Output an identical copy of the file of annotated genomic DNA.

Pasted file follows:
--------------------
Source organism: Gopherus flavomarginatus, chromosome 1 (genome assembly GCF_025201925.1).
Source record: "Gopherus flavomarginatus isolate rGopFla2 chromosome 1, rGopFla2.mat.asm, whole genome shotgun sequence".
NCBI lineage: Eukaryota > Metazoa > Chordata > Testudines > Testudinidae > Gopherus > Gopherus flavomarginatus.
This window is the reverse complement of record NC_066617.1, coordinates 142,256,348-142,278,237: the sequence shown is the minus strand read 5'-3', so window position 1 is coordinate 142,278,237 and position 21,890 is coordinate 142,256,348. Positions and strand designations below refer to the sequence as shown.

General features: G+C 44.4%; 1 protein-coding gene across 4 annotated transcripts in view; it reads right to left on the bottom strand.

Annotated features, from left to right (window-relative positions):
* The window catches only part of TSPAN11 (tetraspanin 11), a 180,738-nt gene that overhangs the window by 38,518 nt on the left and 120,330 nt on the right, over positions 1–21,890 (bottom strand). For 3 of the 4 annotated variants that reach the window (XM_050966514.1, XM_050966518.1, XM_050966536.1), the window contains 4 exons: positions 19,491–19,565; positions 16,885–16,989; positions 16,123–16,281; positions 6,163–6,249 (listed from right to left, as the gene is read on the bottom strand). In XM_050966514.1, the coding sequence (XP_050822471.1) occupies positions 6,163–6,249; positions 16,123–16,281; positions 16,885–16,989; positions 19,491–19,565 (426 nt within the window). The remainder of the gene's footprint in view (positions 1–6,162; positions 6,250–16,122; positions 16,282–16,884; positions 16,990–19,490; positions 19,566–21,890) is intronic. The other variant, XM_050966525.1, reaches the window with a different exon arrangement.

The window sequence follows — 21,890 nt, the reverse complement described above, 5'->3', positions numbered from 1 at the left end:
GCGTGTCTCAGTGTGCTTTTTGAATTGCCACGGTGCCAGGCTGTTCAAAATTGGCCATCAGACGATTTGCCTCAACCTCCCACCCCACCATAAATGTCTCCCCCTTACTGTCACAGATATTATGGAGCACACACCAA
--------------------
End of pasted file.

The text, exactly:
Source organism: Gopherus flavomarginatus, chromosome 1 (genome assembly GCF_025201925.1).
Source record: "Gopherus flavomarginatus isolate rGopFla2 chromosome 1, rGopFla2.mat.asm, whole genome shotgun sequence".
NCBI lineage: Eukaryota > Metazoa > Chordata > Testudines > Testudinidae > Gopherus > Gopherus flavomarginatus.
This window is the reverse complement of record NC_066617.1, coordinates 142,256,348-142,278,237: the sequence shown is the minus strand read 5'-3', so window position 1 is coordinate 142,278,237 and position 21,890 is coordinate 142,256,348. Positions and strand designations below refer to the sequence as shown.

General features: G+C 44.4%; 1 protein-coding gene across 4 annotated transcripts in view; it reads right to left on the bottom strand.

Annotated features, from left to right (window-relative positions):
* The window catches only part of TSPAN11 (tetraspanin 11), a 180,738-nt gene that overhangs the window by 38,518 nt on the left and 120,330 nt on the right, over positions 1–21,890 (bottom strand). For 3 of the 4 annotated variants that reach the window (XM_050966514.1, XM_050966518.1, XM_050966536.1), the window contains 4 exons: positions 19,491–19,565; positions 16,885–16,989; positions 16,123–16,281; positions 6,163–6,249 (listed from right to left, as the gene is read on the bottom strand). In XM_050966514.1, the coding sequence (XP_050822471.1) occupies positions 6,163–6,249; positions 16,123–16,281; positions 16,885–16,989; positions 19,491–19,565 (426 nt within the window). The remainder of the gene's footprint in view (positions 1–6,162; positions 6,250–16,122; positions 16,282–16,884; positions 16,990–19,490; positions 19,566–21,890) is intronic. The other variant, XM_050966525.1, reaches the window with a different exon arrangement.

The window sequence follows — 21,890 nt, the reverse complement described above, 5'->3', positions numbered from 1 at the left end:
GCGTGTCTCAGTGTGCTTTTTGAATTGCCACGGTGCCAGGCTGTTCAAAATTGGCCATCAGACGATTTGCCTCAACCTCCCACCCCACCATAAATGTCTCCCCCTTACTGTCACAGATATTATGGAGCACACACCAA